We have also developed a computerisable scientific block numbering system. We conducted a pilot test on 1,000 houses and are now distributing the numbers to all the 79,000 households of the city. We are working on an online payment system too and hope to roll it out by the end of the next fiscal year.
Additionally, I feel that the city has also made good progress in good governance. But I must say, it is very hard to regulate employees because we don’t have the authority to hire and fire.
I must also mention our achievement in road construction. We set a criterion that the thickness of the blacktop must be at least 1.5 inches and we conduct core-cutting tests to ensure this standard is met. Likewise, we require the density to be at least 98 per cent and ask the samples to be tested in a lab of our choosing to prevent unethical practices. That is why one can see that the 73 roads constructed in the city are really good and will not be washed away by rains. We even enforced this standard on three roads that the Department of Roads was looking to construct and they have also since updated their specifications to meet our guidelines.
All our new structures and buildings are also disabled-friendly and we are planning to bring a disabled-friendly cab into service.
We will also begin operating electric buses in two core areas of the city by the end of this fiscal year. There, tourists will get a ticket valid for 72 hours. The thought is that foreign visitors will try to make the most out of the three-day ticket and will extend their stay in the city. These buses will also offer free rides to children and senior citizens and will be wheelchair-accessible.

Is the local government doing anything to solve the Fast Track Road issue in Khokana?

There are three stakeholders in Khokana – the government, the army and the locals. The army invited me to two meetings held to discuss the matter but after that, I wasn’t invited to any future discussions. I met the Brigadier Generals of the army recently at the District Administration Office and asked them why they stopped calling me, but got no answer. I would also like to pose the same question to the locals, why haven’t you called me? There is a huge communication gap between us.
I stand ready to help in any way I can. But, at the same time, we also need this national pride project. Let’s say we stopped it right now to protect the greenery and heritage of Khokana. But we have to ask ourselves, can we protect it for the next 20 years? Eventually, people will build, buy and sell land and it will become like Sanepa – a place with streets so narrow, not even an ambulance can enter.
We need to protect the heritage sites and we also need properly planned projects. So, to find a solution that is in everybody’s best interest, I have asked the people of Khokana to present their bottom line. I promise I will take the lead and coordinate with the concerned authorities.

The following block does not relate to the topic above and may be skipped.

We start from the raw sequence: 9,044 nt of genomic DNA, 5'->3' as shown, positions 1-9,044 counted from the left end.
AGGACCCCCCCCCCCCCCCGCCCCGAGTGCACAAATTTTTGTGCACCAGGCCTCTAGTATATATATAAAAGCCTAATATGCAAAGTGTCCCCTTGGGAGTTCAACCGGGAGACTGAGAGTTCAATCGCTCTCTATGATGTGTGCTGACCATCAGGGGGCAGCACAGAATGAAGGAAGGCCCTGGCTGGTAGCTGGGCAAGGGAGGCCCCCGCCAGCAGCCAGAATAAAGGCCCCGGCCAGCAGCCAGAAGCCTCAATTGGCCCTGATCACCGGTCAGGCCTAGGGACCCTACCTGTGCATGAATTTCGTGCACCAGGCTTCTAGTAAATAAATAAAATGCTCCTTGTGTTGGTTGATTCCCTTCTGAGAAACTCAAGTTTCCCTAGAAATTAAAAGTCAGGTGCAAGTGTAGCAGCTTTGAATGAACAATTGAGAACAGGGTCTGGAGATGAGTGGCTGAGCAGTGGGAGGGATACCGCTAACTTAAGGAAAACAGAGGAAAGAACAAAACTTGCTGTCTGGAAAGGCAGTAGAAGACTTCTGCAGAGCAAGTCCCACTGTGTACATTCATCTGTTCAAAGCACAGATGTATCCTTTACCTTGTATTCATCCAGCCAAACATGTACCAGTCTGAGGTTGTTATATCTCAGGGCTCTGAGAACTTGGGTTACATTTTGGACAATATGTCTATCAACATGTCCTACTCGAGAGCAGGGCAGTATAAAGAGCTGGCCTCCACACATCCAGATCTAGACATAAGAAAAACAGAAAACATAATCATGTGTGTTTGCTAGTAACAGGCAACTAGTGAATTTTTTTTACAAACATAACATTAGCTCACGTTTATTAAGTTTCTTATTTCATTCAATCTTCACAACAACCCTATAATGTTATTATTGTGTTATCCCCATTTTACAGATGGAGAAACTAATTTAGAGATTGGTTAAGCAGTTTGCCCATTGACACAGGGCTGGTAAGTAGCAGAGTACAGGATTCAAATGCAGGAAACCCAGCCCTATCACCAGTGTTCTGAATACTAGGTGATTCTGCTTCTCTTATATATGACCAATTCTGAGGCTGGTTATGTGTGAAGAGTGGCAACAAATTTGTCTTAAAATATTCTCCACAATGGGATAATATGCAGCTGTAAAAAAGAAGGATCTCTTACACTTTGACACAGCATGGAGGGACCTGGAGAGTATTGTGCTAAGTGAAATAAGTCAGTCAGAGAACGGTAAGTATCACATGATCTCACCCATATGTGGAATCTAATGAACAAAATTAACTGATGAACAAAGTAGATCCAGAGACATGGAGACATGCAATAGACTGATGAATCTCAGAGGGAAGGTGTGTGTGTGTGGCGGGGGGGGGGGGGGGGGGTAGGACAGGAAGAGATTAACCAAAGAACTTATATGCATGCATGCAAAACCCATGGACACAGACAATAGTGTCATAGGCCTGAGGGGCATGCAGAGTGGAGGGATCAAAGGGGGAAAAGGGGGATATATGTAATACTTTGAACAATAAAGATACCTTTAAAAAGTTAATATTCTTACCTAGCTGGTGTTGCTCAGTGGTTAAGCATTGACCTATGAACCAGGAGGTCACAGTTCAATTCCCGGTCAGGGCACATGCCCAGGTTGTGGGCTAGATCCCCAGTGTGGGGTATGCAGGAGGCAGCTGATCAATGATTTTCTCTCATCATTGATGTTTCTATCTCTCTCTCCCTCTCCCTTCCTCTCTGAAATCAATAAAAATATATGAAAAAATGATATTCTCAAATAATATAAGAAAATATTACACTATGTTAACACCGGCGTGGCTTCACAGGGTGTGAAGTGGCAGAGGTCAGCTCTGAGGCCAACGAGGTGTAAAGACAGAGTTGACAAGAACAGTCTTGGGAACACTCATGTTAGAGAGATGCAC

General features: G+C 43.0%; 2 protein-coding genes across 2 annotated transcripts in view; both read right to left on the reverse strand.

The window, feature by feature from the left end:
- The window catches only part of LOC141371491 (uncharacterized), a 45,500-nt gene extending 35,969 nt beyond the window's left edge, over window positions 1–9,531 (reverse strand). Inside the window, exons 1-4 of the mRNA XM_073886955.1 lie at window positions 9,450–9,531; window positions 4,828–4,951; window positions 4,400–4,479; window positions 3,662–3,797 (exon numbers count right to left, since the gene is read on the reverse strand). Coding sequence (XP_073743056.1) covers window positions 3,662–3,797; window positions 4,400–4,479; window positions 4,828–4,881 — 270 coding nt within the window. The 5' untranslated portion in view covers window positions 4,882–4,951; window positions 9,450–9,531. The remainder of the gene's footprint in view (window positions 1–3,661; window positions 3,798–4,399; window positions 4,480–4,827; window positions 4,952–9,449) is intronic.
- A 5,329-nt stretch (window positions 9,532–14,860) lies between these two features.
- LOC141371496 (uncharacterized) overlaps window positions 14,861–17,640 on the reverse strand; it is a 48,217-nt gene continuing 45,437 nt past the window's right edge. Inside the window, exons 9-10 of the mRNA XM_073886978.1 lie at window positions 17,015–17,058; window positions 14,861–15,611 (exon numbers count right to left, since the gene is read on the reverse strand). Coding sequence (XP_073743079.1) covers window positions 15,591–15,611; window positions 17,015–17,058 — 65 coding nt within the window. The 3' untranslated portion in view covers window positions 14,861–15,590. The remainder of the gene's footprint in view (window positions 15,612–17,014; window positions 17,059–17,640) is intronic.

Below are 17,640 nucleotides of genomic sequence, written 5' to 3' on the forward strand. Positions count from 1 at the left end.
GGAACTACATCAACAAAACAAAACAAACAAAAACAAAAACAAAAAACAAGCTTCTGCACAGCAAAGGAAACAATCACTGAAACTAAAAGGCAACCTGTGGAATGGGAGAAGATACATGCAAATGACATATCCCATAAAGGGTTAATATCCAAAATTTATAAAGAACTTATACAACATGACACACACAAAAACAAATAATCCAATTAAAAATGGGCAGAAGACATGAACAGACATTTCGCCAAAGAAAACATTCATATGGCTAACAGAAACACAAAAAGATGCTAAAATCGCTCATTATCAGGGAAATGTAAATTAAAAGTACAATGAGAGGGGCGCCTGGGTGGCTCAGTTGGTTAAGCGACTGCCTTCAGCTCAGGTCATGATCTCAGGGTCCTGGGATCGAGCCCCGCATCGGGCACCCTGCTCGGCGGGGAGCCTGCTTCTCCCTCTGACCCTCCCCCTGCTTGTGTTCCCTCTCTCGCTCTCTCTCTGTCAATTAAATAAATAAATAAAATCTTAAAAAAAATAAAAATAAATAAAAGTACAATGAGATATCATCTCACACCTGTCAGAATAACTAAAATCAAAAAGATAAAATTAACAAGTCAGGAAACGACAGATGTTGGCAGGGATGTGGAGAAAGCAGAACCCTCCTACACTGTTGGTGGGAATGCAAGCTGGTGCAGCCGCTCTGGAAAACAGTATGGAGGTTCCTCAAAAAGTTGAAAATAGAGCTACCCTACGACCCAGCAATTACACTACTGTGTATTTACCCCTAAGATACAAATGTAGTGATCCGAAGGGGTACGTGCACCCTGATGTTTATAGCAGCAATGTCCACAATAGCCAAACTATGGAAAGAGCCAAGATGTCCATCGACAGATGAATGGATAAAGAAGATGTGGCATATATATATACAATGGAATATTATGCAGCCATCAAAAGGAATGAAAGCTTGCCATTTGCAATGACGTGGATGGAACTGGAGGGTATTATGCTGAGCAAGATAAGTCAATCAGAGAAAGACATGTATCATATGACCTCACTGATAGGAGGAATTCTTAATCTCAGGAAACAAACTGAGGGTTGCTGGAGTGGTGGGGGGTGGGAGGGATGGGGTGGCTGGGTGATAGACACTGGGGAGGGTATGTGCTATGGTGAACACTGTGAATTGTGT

What did the metropolis do during the peak of COVID-19 in the city?

We did exemplary work in the management of quarantine and isolation centres. We set up a quarantine at the ANFA Training Centre in Satdobato. We later converted this into an isolation facility. We also established a 28-bed isolation centre in the two buildings provided by Nepal Youth Foundation, Sunakothi. We were also ready to turn the old-age home operated by Jyapu Samaj into a 101-bed isolation. Fortunately, the number of cases declined and we did not have to use it.
Moreover, we coordinated with Patan Hospital to support their work as one of the hub COVID-19 hospitals. We distributed relief materials, mainly food, and we did it so transparently and nicely that no one could point a finger at us. We made sure that the distributed food was of good quality.

How has LMC been coordinating with other local levels and government and non-government organisations?

During the pandemic, we shared our resources with the other two municipalities of the district – Godawari and Mahalaxmi. We also helped the rural municipalities by deploying medical experts and providing ambulance services. We have also provided Godawari and Mahalaxmi with Rs. 2.5 million each for their own green and blue projects.
As the oldest municipality of the country, local governments from all over Nepal approach LMC for technology transfer and idea-sharing and we have been helping them to the best of our abilities.
In the non-government sector, we have a good relationship with the World Bank with whom we worked on the Proper Urban Regeneration Project. The project was of US$ 2.8 million and had originally been signed with the Government of Nepal. But it hadn’t been implemented nicely and was about to collapse. After the election, the metropolitan took over and executed it so well that we ranked first out of 35 countries where this project was in place. We were preparing to start the second phase of this project in Godawari, Mahalaxmi, Dakshinkali and Kirtipur municipalities under the leadership of LMC and I had also been called to Kyoto to sign the contract when COVID hit.
Similarly, with the Asian Development Bank, we are working on the Rs. 540 million trunk line project to construct modern drainage and lay underground utility cables on the 2.8-kilometre-stretch from Lagankhel to Bagmati bridge.
We also collaborate with the European Union.

What is the presence of the provincial and the federal governments like?

The federal government has a good presence but the provincial government can hardly be noticed. Nevertheless, even though we hadn’t asked for it, the province gave us Rs. 2 million as support during the pandemic.

What are your plans for the rest of your tenure?

We will focus on completing the remaining 20 per cent of the work. We also plan to go beyond our manifesto and work to fulfil the needs of the city and the citizens.